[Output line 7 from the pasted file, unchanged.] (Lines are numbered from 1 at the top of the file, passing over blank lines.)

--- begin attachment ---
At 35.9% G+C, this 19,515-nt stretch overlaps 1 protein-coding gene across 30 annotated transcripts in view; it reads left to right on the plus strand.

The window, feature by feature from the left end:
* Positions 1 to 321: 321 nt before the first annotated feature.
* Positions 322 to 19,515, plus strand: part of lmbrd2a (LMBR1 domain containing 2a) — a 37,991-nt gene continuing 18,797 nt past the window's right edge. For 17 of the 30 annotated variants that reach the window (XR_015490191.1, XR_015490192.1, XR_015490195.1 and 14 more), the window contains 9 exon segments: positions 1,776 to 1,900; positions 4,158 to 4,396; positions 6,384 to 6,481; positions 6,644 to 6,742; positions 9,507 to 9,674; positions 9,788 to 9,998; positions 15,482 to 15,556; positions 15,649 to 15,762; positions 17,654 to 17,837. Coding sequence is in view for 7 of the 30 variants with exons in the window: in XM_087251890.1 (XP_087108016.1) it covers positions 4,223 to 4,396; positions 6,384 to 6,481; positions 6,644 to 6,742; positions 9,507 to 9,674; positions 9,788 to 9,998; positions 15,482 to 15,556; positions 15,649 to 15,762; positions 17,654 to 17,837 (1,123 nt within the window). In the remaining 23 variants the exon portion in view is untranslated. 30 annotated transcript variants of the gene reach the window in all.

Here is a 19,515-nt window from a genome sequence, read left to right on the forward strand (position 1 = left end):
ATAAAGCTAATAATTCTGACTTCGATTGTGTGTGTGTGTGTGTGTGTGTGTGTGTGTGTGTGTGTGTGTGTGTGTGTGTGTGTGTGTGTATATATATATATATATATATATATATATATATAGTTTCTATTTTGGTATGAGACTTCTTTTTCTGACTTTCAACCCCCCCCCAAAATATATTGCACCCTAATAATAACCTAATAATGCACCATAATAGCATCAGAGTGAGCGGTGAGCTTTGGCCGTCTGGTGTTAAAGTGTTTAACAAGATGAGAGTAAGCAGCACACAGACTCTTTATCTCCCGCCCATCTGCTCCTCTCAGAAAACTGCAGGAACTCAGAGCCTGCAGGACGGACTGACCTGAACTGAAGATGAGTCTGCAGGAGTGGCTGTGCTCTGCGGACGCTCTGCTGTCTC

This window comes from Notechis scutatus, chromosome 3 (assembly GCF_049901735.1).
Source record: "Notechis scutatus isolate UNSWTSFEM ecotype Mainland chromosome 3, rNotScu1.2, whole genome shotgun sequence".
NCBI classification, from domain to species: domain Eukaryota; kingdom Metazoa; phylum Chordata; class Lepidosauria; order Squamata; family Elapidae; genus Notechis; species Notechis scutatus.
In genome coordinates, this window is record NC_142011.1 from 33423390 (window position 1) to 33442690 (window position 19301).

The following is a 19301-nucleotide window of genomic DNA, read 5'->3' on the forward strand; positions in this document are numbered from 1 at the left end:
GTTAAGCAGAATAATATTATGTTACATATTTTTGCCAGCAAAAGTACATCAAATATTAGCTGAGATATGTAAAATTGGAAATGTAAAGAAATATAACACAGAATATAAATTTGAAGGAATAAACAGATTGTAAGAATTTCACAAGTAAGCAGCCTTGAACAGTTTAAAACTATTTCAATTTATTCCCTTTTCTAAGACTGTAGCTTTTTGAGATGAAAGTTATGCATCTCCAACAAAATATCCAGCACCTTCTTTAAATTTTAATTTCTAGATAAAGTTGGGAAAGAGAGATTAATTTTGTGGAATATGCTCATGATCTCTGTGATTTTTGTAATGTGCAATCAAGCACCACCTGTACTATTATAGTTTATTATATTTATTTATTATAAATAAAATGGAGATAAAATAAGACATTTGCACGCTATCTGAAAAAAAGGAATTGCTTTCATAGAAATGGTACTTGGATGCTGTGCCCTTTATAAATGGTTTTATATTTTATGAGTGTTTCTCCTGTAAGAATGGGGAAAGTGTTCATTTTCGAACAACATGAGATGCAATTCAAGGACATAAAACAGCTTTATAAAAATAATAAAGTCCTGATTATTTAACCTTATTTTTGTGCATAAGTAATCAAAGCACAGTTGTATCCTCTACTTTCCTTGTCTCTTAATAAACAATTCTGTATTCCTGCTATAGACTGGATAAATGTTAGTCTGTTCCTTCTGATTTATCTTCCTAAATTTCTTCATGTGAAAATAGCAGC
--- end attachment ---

This window comes from Notechis scutatus, chromosome 3 (assembly GCF_049901735.1).